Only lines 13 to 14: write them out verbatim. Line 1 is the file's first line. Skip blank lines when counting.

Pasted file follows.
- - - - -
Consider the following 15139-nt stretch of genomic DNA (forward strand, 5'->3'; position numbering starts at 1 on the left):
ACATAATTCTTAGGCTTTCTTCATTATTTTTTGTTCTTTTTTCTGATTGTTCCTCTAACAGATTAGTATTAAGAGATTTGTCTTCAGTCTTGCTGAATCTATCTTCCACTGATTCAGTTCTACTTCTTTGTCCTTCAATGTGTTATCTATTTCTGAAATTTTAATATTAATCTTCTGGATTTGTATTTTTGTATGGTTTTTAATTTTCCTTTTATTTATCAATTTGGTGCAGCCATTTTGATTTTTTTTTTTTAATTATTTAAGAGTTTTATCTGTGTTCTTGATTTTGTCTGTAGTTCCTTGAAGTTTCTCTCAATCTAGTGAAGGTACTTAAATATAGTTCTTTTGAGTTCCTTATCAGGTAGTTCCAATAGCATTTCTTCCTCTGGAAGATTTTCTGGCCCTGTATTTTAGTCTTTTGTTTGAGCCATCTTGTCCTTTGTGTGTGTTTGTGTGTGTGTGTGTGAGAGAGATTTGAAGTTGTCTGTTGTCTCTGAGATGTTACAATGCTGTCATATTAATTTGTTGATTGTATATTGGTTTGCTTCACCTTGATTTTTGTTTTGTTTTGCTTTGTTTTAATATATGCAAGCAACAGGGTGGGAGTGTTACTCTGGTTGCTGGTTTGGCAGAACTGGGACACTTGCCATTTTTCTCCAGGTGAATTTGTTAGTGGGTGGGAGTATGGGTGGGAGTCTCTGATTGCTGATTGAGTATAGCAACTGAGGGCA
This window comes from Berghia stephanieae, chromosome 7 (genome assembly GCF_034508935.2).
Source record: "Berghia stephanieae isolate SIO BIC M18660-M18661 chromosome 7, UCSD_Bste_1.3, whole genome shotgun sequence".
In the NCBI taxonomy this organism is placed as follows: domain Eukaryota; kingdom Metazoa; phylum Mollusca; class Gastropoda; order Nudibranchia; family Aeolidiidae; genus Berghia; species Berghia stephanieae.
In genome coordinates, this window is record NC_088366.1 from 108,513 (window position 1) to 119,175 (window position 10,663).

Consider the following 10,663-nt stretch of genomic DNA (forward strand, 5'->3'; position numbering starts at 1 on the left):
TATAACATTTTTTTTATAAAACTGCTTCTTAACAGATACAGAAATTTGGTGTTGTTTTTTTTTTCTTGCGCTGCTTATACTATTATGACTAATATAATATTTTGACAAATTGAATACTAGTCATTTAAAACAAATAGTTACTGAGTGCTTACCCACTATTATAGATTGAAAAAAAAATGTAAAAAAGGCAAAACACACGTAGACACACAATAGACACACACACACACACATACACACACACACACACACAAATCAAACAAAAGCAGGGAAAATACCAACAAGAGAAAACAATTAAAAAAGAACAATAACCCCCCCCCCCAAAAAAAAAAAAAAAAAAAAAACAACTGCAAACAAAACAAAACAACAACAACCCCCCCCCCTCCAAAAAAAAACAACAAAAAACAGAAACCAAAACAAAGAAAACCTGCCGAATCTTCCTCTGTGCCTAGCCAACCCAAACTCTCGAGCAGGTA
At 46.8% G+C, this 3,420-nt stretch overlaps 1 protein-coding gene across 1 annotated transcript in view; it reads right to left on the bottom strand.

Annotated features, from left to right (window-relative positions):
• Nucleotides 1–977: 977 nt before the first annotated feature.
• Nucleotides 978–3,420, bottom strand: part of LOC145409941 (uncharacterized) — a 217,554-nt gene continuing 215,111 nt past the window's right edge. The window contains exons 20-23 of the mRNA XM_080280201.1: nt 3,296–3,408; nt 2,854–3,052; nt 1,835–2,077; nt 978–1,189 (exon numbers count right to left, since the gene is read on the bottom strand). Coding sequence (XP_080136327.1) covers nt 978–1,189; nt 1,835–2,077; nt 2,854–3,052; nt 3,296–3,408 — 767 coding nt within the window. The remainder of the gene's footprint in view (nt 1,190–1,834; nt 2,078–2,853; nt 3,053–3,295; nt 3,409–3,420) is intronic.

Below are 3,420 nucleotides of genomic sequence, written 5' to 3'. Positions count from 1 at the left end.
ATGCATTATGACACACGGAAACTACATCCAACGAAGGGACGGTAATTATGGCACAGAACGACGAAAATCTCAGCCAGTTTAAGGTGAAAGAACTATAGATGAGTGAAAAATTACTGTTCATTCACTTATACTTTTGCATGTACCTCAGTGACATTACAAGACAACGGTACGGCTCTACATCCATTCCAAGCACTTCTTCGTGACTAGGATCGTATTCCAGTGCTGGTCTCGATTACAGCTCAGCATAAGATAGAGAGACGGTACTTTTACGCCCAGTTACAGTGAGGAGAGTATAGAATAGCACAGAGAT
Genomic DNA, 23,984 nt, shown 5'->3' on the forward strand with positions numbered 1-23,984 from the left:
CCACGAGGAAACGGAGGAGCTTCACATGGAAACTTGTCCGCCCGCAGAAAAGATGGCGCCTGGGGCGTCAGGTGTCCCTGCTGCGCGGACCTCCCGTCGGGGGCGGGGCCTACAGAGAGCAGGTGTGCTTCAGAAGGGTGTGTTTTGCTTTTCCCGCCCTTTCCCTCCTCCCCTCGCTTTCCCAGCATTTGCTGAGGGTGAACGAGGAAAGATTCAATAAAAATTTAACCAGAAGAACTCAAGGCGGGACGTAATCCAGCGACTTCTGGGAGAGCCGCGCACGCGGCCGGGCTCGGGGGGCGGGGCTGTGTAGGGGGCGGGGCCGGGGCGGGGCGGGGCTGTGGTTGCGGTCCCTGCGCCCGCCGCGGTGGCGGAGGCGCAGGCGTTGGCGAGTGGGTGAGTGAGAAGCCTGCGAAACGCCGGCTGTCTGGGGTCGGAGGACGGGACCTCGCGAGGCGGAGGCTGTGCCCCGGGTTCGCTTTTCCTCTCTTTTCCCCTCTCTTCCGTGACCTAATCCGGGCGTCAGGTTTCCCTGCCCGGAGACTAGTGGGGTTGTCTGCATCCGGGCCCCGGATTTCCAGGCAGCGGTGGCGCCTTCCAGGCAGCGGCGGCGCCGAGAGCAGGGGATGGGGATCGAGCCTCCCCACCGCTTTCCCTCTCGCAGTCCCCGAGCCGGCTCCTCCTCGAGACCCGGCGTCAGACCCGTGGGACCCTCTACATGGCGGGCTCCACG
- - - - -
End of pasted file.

Below are 3,420 nucleotides of genomic sequence, written 5' to 3'. Positions count from 1 at the left end.
ATGCATTATGACACACGGAAACTACATCCAACGAAGGGACGGTAATTATGGCACAGAACGACGAAAATCTCAGCCAGTTTAAGGTGAAAGAACTATAGATGAGTGAAAAATTACTGTTCATTCACTTATACTTTTGCATGTACCTCAGTGACATTACAAGACAACGGTACGGCTCTACATCCATTCCAAGCACTTCTTCGTGACTAGGATCGTATTCCAGTGCTGGTCTCGATTACAGCTCAGCATAAGATAGAGAGACGGTACTTTTACGCCCAGTTACAGTGAGGAGAGTATAGAATAGCACAGAGAT